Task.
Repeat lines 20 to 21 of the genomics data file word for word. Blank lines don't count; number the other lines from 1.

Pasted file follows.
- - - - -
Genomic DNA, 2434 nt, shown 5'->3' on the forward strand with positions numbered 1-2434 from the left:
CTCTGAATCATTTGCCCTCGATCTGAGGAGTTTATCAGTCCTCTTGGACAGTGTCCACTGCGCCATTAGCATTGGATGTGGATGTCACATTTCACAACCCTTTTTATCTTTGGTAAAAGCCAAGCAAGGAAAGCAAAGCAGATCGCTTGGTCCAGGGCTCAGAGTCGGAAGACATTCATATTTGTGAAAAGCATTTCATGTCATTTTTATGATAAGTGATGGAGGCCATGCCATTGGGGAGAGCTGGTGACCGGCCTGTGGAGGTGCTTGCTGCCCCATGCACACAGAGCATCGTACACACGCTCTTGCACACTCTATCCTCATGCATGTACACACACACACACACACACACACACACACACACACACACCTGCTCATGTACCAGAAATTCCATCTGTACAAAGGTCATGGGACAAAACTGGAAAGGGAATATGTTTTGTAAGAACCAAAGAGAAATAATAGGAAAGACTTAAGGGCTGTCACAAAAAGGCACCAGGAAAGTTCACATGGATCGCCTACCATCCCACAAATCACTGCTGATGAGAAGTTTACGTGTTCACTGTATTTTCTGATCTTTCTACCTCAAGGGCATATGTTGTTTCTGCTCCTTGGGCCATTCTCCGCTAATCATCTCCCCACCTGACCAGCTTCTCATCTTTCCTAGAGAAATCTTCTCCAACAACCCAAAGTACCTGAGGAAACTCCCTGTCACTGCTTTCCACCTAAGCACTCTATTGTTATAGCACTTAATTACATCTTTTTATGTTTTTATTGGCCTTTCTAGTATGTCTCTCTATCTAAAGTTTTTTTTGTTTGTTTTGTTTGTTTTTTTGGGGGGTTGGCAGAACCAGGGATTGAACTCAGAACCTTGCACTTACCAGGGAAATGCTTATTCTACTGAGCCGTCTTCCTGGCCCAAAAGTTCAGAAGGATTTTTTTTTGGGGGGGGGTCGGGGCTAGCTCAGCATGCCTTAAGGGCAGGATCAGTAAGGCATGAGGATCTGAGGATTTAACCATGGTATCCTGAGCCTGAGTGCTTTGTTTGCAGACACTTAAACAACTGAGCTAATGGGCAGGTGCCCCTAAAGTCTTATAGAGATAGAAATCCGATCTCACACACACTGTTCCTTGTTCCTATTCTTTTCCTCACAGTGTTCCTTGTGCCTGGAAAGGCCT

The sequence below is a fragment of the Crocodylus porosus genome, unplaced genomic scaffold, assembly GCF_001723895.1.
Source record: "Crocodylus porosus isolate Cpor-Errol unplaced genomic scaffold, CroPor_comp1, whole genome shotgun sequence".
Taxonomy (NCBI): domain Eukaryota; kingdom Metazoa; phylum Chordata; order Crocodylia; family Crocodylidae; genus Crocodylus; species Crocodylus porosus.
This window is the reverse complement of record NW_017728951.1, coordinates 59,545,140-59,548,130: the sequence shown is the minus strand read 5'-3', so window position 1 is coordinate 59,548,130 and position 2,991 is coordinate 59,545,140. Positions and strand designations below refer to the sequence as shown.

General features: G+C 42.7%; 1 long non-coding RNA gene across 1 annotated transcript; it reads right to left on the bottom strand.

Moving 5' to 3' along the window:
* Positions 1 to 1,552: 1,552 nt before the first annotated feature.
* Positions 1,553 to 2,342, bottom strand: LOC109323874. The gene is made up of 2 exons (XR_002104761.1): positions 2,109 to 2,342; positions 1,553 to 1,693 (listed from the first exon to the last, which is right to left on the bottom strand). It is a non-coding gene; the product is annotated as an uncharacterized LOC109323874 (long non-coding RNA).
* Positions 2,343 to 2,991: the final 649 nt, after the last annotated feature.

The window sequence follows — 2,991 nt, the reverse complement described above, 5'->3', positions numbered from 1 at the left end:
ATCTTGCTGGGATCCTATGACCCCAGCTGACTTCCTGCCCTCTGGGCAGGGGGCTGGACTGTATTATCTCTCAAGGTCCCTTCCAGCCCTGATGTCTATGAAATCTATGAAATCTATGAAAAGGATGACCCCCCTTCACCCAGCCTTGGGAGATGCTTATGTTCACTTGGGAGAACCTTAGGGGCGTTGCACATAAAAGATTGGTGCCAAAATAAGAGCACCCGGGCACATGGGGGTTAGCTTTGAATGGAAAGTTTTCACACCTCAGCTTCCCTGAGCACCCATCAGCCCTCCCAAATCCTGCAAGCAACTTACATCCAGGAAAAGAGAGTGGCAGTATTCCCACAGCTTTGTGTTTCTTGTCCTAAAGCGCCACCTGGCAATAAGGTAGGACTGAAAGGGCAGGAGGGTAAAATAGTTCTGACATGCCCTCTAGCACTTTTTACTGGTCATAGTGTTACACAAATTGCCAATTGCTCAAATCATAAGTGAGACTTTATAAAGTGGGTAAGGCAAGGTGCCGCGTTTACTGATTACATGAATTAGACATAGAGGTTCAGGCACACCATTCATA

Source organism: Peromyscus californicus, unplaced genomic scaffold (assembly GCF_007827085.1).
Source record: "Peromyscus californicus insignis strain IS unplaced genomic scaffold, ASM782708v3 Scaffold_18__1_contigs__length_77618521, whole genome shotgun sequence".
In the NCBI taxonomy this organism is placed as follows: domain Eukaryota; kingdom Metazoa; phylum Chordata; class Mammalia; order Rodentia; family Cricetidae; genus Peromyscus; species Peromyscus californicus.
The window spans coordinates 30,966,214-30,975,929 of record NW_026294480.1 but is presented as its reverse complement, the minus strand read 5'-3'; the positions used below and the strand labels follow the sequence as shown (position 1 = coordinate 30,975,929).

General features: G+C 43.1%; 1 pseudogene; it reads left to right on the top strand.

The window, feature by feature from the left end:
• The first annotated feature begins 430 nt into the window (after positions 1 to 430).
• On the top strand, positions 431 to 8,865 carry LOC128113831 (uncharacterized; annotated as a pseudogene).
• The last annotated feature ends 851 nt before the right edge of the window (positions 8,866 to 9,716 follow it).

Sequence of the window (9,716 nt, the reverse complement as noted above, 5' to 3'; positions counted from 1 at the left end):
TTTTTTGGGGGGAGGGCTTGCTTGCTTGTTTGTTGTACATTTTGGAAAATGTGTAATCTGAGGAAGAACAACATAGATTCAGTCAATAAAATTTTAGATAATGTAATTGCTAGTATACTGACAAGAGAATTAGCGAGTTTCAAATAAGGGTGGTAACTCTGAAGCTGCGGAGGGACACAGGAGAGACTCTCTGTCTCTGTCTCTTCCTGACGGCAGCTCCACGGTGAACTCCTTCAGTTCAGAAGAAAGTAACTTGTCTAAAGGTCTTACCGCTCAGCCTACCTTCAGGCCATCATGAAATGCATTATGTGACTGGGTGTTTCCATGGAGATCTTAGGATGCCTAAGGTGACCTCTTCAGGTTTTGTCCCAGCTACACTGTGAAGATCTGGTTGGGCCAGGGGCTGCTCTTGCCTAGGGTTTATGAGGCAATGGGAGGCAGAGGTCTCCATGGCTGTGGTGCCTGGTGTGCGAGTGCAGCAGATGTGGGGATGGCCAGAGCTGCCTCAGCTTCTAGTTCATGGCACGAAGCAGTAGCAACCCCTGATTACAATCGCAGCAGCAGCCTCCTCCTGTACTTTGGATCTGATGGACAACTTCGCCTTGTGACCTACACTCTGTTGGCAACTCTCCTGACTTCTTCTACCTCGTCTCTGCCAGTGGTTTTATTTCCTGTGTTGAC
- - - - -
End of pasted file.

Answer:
• The first annotated feature begins 430 nt into the window (after positions 1 to 430).
• On the top strand, positions 431 to 8,865 carry LOC128113831 (uncharacterized; annotated as a pseudogene).